Would he recommend working as a musician, though?

"No," he answered, laughing.
"But it's the only thing I know how to do, it's the only thing I wanna do."

Another crowd favorite was the Idan Rachiel Project, a group of eight from Israel that played ambient-like Israeli-Ethiopian folk songs with loads of percussions and chants. Each member had mastered his instrument and could be a stand-alone performer. Frontman Idan Rachiel might not look like your usual pop star in his all-black boho ensemble, turban, dreadlocks and piercing eyes, but the 28-year-old musician had a huge following in Israel.

The Idan Rachiel Project is not a band, he said, but a music company. Rachiel, an all-around musician who had been working with Israeli pop and rock stars for some time, scouted for artists and asked them to work with him. A virtual unknown, he had a pool of 70 artists for his first album, "Idan Rachiel's Project," which shot up to No. 1 on the Israeli music charts. His fame, he said, was not intentional. "It's not our job to make it commercial," he said. "I don't regard myself as an icon."
It would be easy to classify the Project's sounds under "world," but Rachiel would rather call it "Israeli music." It has raw and moving bursts of energy with fast riffs and drum loops, fusing rural and urban, traditional and modern Middle Eastern sounds. In Womad, he performed with Wogderass Avi Wassa, who did fast songs; Cabra Kasaisings, who chanted in Hebrew; and Maya Abraham, who exhibited notable Arabic influences. Rachiel said some of the songs might be dealing with politics, "but at the end of the day, it's all about being alone, and the subject is about love. It is to see the world from the outside."

Wicked lineup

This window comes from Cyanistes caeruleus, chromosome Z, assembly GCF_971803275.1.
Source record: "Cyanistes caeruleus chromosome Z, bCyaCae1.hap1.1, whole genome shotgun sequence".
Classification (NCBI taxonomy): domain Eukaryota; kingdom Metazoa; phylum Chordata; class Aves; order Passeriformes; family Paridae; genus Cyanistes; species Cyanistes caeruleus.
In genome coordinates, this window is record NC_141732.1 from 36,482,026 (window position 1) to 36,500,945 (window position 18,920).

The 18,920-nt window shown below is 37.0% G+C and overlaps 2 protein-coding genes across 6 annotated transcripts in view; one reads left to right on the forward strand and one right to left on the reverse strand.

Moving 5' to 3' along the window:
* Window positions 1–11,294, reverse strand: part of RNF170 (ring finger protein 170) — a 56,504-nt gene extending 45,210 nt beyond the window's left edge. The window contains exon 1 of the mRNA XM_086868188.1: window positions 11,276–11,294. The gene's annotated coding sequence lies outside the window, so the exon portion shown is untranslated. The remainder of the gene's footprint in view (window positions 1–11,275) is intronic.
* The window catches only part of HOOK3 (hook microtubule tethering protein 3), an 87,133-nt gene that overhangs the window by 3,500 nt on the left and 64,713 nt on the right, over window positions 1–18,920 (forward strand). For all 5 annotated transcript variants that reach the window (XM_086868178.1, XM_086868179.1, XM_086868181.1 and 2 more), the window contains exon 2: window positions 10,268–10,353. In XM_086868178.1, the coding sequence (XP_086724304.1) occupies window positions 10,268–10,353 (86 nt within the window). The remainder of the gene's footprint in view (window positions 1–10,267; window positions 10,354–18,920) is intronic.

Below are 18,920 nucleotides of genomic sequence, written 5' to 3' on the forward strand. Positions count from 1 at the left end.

Crowd favorite Wicked Aura Batucada played batucada music fused with local ethnic rhythms with intense power. Nomadic "roots rock rebels" Tinariwen from the Republic of Mali, meanwhile, rendered some African blues-influenced pieces. The Dhol Foundation of London bounced onto the stage with their large wooden drums. Algerian Akim El Sikameya played Arabic-Andalusian music. Indian artist Sheema Mukherjee strummed classical sitar pieces. Coming from Sri Lanka with their Kandyan dance and drumming was Ravibhandu Vidyapathy. The French group Les Yeux Noirs demonstrated Gypsy music. Malaysia's "jazz queen," Sheila Majid, provided smooth jazz and RnB sounds.

UK's first mainstream Asian DJ Apache Indian rocked the park with Anglo-Asian mixes. Yes, he's the same artist who performed the '90s hit "Boomshackalak." Other performers were Singaporean hip-hop artist DJ r-H, Cuban band Asere, Australian singer-songwriter Lior and vintage reggae/funk group Future World Funk. Sri Lankan puppeteer Sri Anura and Singaporean visual artist Sun Yu-Li also exhibited their works.

Martin said they would keep each year's festival fresh by mixing traditional, New Age and fusion music, by finding artists with different styles and looking for new materials and approaches.

Or, as Gabriel put it, "Music is a universal language. It draws people together and proves, as well as anything, the stupidity of racism." The nomadic music fest did just that, and proved that passion for music and the arts could bring a multicultural society swaying and headbangin' for a common cause.